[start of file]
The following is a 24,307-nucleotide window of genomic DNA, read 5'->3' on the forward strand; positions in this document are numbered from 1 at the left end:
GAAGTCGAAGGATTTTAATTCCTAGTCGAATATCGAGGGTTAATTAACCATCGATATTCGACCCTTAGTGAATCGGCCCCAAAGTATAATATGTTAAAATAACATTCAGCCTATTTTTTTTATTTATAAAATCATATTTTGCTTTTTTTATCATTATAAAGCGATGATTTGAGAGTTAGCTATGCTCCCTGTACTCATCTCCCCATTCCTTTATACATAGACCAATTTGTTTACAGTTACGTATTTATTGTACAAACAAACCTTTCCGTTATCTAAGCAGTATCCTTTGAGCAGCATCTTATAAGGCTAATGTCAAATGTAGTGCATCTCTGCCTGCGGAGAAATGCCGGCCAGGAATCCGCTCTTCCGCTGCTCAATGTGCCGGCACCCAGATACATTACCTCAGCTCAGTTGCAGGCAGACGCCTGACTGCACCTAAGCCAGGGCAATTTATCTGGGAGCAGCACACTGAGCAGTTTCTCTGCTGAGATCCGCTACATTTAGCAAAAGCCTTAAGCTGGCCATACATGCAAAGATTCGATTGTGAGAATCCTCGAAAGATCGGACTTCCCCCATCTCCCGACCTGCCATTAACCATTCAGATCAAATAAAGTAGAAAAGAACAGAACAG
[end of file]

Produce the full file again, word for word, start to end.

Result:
The following is a 24,307-nucleotide window of genomic DNA, read 5'->3' on the forward strand; positions in this document are numbered from 1 at the left end:
GAAGTCGAAGGATTTTAATTCCTAGTCGAATATCGAGGGTTAATTAACCATCGATATTCGACCCTTAGTGAATCGGCCCCAAAGTATAATATGTTAAAATAACATTCAGCCTATTTTTTTTATTTATAAAATCATATTTTGCTTTTTTTATCATTATAAAGCGATGATTTGAGAGTTAGCTATGCTCCCTGTACTCATCTCCCCATTCCTTTATACATAGACCAATTTGTTTACAGTTACGTATTTATTGTACAAACAAACCTTTCCGTTATCTAAGCAGTATCCTTTGAGCAGCATCTTATAAGGCTAATGTCAAATGTAGTGCATCTCTGCCTGCGGAGAAATGCCGGCCAGGAATCCGCTCTTCCGCTGCTCAATGTGCCGGCACCCAGATACATTACCTCAGCTCAGTTGCAGGCAGACGCCTGACTGCACCTAAGCCAGGGCAATTTATCTGGGAGCAGCACACTGAGCAGTTTCTCTGCTGAGATCCGCTACATTTAGCAAAAGCCTTAAGCTGGCCATACATGCAAAGATTCGATTGTGAGAATCCTCGAAAGATCGGACTTCCCCCATCTCCCGACCTGCCATTAACCATTCAGATCAAATAAAGTAGAAAAGAACAGAACAG